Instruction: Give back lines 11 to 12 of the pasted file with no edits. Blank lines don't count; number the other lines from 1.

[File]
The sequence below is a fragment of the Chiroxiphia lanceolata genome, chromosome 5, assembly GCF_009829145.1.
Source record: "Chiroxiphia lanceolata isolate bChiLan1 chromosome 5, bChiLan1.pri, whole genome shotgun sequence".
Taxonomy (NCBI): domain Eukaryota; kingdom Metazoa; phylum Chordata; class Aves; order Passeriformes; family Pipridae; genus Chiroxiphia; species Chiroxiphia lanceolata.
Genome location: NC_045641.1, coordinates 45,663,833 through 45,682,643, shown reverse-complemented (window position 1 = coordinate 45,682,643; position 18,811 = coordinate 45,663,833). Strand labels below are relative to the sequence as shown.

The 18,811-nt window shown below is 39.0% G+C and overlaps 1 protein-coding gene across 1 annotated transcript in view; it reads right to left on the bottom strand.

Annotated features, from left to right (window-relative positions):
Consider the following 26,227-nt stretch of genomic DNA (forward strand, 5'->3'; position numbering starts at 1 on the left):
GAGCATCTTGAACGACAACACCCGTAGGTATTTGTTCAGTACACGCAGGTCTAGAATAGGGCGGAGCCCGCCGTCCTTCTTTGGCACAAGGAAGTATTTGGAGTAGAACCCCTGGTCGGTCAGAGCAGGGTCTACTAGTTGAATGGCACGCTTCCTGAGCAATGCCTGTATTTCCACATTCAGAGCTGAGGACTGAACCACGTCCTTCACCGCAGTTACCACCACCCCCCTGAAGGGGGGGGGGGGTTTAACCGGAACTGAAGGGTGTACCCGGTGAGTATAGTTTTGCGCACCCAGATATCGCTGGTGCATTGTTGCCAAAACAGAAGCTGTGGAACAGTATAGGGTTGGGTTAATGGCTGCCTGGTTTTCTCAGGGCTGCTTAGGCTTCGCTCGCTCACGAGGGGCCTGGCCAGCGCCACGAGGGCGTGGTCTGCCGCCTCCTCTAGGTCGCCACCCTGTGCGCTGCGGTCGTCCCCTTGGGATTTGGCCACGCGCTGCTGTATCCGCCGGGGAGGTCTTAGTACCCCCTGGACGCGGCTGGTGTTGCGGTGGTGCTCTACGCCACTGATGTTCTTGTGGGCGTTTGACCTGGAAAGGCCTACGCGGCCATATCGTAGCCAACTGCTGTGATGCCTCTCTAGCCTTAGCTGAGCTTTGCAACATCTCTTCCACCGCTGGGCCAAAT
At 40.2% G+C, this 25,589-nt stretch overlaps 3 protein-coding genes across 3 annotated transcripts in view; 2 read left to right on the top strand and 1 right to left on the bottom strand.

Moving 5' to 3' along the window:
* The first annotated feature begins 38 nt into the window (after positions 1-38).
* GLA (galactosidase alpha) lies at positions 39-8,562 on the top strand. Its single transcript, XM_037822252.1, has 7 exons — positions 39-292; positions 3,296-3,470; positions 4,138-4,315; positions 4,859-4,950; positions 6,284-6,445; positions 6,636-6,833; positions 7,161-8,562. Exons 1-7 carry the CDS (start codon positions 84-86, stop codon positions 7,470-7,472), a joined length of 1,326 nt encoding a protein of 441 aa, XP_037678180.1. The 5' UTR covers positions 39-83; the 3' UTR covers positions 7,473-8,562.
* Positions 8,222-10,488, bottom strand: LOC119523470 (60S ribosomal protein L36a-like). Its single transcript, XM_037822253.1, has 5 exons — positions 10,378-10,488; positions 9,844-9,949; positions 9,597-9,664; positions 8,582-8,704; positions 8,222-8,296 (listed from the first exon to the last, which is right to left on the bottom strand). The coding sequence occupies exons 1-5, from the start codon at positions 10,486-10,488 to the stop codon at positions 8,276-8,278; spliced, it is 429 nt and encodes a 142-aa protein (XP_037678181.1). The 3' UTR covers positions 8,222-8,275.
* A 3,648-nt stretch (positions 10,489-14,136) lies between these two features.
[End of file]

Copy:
* The first annotated feature begins 38 nt into the window (after positions 1-38).
* GLA (galactosidase alpha) lies at positions 39-8,562 on the top strand. Its single transcript, XM_037822252.1, has 7 exons — positions 39-292; positions 3,296-3,470; positions 4,138-4,315; positions 4,859-4,950; positions 6,284-6,445; positions 6,636-6,833; positions 7,161-8,562. Exons 1-7 carry the CDS (start codon positions 84-86, stop codon positions 7,470-7,472), a joined length of 1,326 nt encoding a protein of 441 aa, XP_037678180.1. The 5' UTR covers positions 39-83; the 3' UTR covers positions 7,473-8,562.